Employers have a legal duty to accommodate the special needs of disabled people as far as possible. This duty to potential employees begins at the recruitment stage, and here companies should consider whether any adjustments can be made to the selection process to ensure that every candidate is treated fairly. For example, a candidate with a disability that prevents them from taking a written test could be allowed to do the test on a computer.
The law requires companies to make ‘reasonable adjustments’ to accommodate the needs of disabled people, although it is possible for companies to decide against making adjustments if they would be too costly or complex to implement.
Sometimes, it may be enough to simply allocate a disabled person a workstation on the ground floor. Should they need to work with anyone from a higher floor, then that other person would have to come down to them.
If a full-scale lift is too costly and/or complex, then is it possible to install ramps at the entrance, and in certain other areas of the building?
Otherwise, companies need to consider making some or all of the following adjustments:
- Reducing the steepness of steps and stairs
- Widening an entrance or corridor, or the gap between banks of desks in the open office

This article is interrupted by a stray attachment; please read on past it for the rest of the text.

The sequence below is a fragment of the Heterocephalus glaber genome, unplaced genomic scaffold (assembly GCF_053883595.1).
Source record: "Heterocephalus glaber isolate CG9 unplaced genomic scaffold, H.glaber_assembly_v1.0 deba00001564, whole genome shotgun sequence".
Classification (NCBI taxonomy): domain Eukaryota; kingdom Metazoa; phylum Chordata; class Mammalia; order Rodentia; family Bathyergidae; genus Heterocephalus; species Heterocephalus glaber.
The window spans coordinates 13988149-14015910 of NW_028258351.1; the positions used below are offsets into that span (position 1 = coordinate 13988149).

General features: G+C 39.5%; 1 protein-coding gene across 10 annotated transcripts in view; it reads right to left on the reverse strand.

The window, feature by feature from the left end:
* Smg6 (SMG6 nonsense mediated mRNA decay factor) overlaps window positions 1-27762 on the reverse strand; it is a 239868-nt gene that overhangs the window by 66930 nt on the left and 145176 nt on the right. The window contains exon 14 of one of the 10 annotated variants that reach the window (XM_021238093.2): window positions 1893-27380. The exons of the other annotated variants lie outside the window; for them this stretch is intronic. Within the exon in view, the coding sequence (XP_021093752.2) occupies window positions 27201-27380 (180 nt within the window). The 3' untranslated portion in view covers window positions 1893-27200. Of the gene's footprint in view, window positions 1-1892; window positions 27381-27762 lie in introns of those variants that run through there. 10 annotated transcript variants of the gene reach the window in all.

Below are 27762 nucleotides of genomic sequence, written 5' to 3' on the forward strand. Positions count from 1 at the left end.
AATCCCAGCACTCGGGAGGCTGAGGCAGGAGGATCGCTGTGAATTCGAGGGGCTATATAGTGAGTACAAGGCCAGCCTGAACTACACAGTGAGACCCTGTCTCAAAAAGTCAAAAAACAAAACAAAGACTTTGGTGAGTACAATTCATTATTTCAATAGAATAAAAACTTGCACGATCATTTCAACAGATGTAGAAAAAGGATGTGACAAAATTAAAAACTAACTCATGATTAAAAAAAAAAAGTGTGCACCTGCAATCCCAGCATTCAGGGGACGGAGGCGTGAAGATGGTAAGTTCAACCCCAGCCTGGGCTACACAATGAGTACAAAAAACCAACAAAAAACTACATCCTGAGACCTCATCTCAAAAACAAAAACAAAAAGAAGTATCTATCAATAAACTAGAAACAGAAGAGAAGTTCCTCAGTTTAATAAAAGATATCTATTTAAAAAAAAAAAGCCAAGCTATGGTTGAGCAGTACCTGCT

- Installing automatic doors
- Installing a disabled toilet
- Improving lighting and signage
- Installing a fire alarm that has both a flashing light and a siren
- Making written information available in Braille and/or audio
- Providing a hearing aid induction loop
- Giving certain staff special responsibility for assisting disabled colleagues and visitors
It is important that companies recognise the full extent of what might be considered as a disability. For example, if someone has arthritis in their hands, it may be reasonable to provide them with a special keyboard. If an employee has an anxiety disorder, they may not welcome a ‘hot desking’ office regime and may instead require their own individual workstation.
Many employers might think that, provided they have a lift that serves all floors of the building, there is no question of any disability discrimination. However, in order to be properly compatible with disabled people’s needs, lifts would need to be large enough to accommodate a wheelchair, and there must be a long enough delay on the door closing mechanism to allow wheelchair users to enter the lift in safety.
Consider also what you would do if the fire alarm went off, and you had to get a disabled employee or visitor out of the building swiftly. As conventional lifts are not suitable for use in fire evacuations, then even if the building has a lift, it may still be desirable to ensure that disabled people don’t need to visit the upper floors. People with minor physical disabilities, or who are partially sighted, may be able to be escorted out of the building with the assistance of a specified person. People with learning disabilities may also need assistance, for example in locating the fire exits. Wheelchair users may need to be moved to dedicated ‘refuge’ spaces, and specially designed evacuation chairs must only be used by people who have been fully trained on how to use them.